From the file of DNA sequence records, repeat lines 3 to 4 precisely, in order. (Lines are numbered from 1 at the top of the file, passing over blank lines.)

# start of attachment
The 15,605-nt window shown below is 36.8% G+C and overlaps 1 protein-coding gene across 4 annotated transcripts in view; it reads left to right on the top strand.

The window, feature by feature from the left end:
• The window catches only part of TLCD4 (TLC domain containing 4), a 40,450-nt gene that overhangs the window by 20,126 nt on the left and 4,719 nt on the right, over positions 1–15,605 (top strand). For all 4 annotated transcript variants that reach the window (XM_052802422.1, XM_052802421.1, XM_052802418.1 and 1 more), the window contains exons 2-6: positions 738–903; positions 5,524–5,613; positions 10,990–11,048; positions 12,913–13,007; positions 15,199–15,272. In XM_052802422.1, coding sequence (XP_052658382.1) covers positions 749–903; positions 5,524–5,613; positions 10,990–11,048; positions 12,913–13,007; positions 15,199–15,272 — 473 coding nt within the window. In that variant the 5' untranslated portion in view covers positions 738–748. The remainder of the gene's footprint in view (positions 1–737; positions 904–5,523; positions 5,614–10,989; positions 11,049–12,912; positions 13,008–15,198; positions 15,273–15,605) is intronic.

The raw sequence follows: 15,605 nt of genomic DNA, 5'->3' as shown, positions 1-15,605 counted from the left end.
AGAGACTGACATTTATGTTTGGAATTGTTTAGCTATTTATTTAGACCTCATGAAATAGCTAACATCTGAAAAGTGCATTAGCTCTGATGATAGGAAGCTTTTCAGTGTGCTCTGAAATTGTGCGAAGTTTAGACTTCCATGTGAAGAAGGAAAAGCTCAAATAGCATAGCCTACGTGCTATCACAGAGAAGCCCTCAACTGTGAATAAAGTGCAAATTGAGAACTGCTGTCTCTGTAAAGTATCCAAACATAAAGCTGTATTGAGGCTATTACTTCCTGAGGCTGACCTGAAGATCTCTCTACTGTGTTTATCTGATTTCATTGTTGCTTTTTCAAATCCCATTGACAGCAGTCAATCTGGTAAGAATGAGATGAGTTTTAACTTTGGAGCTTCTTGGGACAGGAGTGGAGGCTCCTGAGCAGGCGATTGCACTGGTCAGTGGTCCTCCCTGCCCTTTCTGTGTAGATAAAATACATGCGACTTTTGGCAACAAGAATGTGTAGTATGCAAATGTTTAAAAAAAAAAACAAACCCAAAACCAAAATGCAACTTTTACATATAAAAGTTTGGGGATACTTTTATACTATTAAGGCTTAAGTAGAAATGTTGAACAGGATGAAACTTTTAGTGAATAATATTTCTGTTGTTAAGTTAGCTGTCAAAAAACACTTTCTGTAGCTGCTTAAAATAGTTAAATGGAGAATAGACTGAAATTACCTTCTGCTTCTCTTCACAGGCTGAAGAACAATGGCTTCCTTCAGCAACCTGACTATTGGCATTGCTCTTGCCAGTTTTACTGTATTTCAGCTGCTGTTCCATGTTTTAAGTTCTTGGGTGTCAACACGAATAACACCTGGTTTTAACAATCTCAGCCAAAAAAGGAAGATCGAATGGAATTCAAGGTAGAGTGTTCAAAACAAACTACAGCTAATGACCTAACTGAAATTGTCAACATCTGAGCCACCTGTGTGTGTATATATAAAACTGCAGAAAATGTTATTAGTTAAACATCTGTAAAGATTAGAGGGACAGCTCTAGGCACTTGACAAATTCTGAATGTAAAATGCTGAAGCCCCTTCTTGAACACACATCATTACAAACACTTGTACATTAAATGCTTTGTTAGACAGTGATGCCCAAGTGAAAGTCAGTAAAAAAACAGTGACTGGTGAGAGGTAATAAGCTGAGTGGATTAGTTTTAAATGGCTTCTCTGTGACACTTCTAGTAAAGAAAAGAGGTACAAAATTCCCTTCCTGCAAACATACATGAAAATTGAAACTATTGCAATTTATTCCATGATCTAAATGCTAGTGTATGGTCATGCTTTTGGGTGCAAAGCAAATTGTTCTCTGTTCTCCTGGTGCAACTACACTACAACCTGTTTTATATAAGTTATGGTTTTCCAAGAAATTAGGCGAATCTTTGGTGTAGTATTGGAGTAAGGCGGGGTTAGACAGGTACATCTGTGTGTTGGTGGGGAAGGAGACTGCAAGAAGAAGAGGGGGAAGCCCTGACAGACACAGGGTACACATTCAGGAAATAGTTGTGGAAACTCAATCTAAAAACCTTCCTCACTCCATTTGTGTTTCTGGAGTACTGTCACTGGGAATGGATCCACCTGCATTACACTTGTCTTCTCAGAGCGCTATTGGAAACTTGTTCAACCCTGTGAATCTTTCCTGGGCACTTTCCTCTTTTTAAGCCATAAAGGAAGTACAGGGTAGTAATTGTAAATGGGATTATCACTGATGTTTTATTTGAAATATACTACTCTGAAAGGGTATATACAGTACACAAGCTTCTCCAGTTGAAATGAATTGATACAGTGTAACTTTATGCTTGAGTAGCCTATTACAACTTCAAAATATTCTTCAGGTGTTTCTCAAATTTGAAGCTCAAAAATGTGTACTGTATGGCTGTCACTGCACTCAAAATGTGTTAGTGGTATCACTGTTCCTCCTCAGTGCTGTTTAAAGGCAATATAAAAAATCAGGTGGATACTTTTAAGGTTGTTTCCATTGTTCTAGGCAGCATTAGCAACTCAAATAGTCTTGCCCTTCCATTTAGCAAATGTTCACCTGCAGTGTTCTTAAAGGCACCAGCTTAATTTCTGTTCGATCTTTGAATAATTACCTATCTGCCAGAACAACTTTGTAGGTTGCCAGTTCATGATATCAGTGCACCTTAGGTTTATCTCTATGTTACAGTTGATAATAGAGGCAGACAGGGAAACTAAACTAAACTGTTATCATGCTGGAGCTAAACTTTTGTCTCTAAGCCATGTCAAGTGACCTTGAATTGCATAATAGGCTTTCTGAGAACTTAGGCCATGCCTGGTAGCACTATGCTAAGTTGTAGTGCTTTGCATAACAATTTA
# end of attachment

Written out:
• The window catches only part of TLCD4 (TLC domain containing 4), a 40,450-nt gene that overhangs the window by 20,126 nt on the left and 4,719 nt on the right, over positions 1–15,605 (top strand). For all 4 annotated transcript variants that reach the window (XM_052802422.1, XM_052802421.1, XM_052802418.1 and 1 more), the window contains exons 2-6: positions 738–903; positions 5,524–5,613; positions 10,990–11,048; positions 12,913–13,007; positions 15,199–15,272. In XM_052802422.1, coding sequence (XP_052658382.1) covers positions 749–903; positions 5,524–5,613; positions 10,990–11,048; positions 12,913–13,007; positions 15,199–15,272 — 473 coding nt within the window. In that variant the 5' untranslated portion in view covers positions 738–748. The remainder of the gene's footprint in view (positions 1–737; positions 904–5,523; positions 5,614–10,989; positions 11,049–12,912; positions 13,008–15,198; positions 15,273–15,605) is intronic.

The raw sequence follows: 15,605 nt of genomic DNA, 5'->3' as shown, positions 1-15,605 counted from the left end.